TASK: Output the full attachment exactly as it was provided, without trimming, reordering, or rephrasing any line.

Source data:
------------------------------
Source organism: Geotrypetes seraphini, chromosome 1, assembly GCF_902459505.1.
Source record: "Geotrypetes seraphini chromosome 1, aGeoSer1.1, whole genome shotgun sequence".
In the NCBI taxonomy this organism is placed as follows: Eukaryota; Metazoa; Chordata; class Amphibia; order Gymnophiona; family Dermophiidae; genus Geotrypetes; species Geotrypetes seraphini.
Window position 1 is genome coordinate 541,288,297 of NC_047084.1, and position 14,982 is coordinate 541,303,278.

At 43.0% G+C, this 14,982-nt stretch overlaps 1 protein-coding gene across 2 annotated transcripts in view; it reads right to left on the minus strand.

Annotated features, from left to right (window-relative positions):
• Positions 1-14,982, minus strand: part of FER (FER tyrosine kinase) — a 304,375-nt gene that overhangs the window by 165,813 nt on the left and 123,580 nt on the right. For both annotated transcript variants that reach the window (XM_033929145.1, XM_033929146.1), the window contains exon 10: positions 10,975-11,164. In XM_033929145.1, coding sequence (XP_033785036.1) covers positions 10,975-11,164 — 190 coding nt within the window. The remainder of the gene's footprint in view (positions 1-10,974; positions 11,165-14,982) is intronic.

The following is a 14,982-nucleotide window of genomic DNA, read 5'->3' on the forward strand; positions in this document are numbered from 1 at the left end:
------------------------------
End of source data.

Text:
Source organism: Geotrypetes seraphini, chromosome 1, assembly GCF_902459505.1.
Source record: "Geotrypetes seraphini chromosome 1, aGeoSer1.1, whole genome shotgun sequence".
In the NCBI taxonomy this organism is placed as follows: Eukaryota; Metazoa; Chordata; class Amphibia; order Gymnophiona; family Dermophiidae; genus Geotrypetes; species Geotrypetes seraphini.
Window position 1 is genome coordinate 541,288,297 of NC_047084.1, and position 14,982 is coordinate 541,303,278.

At 43.0% G+C, this 14,982-nt stretch overlaps 1 protein-coding gene across 2 annotated transcripts in view; it reads right to left on the minus strand.

Annotated features, from left to right (window-relative positions):
• Positions 1-14,982, minus strand: part of FER (FER tyrosine kinase) — a 304,375-nt gene that overhangs the window by 165,813 nt on the left and 123,580 nt on the right. For both annotated transcript variants that reach the window (XM_033929145.1, XM_033929146.1), the window contains exon 10: positions 10,975-11,164. In XM_033929145.1, coding sequence (XP_033785036.1) covers positions 10,975-11,164 — 190 coding nt within the window. The remainder of the gene's footprint in view (positions 1-10,974; positions 11,165-14,982) is intronic.

The following is a 14,982-nucleotide window of genomic DNA, read 5'->3' on the forward strand; positions in this document are numbered from 1 at the left end: